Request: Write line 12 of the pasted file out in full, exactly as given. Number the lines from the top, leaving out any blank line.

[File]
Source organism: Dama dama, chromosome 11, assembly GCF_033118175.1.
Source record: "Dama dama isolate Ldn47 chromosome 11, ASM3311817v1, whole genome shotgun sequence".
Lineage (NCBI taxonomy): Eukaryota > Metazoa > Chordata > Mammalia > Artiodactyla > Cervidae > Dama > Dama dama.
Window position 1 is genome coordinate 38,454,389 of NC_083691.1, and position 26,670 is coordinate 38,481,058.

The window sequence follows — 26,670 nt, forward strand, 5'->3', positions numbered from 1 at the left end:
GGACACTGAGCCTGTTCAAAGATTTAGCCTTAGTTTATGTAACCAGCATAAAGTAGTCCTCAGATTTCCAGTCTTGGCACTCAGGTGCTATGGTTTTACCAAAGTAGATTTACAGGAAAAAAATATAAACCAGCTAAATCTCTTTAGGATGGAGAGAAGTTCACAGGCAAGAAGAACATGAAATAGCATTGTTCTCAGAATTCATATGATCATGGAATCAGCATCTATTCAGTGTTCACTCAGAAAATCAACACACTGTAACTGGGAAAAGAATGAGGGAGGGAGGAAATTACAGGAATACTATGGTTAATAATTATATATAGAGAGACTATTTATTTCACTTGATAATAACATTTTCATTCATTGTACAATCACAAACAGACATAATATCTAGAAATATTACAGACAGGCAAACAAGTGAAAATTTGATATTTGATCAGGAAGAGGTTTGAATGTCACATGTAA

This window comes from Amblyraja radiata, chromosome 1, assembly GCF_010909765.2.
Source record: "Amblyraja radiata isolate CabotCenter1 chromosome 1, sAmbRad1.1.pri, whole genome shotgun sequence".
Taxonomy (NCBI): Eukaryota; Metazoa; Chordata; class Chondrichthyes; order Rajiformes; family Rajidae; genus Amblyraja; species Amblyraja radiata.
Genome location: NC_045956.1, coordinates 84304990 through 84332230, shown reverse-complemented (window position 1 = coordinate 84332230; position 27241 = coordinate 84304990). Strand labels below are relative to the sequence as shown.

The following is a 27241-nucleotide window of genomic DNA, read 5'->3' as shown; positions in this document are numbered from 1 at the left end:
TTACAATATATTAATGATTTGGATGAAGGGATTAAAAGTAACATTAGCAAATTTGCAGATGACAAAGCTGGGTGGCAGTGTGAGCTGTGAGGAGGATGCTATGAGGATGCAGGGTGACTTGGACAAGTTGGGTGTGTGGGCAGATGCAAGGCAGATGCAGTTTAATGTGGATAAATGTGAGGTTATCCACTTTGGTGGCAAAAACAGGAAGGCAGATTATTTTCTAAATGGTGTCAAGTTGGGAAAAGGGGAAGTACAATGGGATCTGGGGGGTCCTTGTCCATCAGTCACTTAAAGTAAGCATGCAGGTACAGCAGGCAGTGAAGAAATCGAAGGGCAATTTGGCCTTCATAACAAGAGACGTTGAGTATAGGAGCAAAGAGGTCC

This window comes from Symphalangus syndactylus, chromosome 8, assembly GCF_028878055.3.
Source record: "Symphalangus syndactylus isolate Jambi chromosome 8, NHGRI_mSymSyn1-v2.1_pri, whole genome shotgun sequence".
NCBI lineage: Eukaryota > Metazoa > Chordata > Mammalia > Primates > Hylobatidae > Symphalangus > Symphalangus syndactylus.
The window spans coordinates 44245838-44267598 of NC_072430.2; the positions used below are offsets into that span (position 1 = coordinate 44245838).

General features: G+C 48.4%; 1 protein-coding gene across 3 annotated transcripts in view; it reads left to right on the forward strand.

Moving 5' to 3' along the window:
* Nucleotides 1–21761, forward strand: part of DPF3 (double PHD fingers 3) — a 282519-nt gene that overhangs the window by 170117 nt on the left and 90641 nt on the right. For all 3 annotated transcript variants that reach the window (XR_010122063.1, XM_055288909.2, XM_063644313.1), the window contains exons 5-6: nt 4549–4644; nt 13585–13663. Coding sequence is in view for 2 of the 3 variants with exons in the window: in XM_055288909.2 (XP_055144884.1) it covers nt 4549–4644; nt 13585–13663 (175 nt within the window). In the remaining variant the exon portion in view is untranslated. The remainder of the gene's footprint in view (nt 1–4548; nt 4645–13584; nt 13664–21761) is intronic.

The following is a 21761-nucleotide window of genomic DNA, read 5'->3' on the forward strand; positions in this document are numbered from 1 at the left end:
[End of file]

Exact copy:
TTACAATATATTAATGATTTGGATGAAGGGATTAAAAGTAACATTAGCAAATTTGCAGATGACAAAGCTGGGTGGCAGTGTGAGCTGTGAGGAGGATGCTATGAGGATGCAGGGTGACTTGGACAAGTTGGGTGTGTGGGCAGATGCAAGGCAGATGCAGTTTAATGTGGATAAATGTGAGGTTATCCACTTTGGTGGCAAAAACAGGAAGGCAGATTATTTTCTAAATGGTGTCAAGTTGGGAAAAGGGGAAGTACAATGGGATCTGGGGGGTCCTTGTCCATCAGTCACTTAAAGTAAGCATGCAGGTACAGCAGGCAGTGAAGAAATCGAAGGGCAATTTGGCCTTCATAACAAGAGACGTTGAGTATAGGAGCAAAGAGGTCC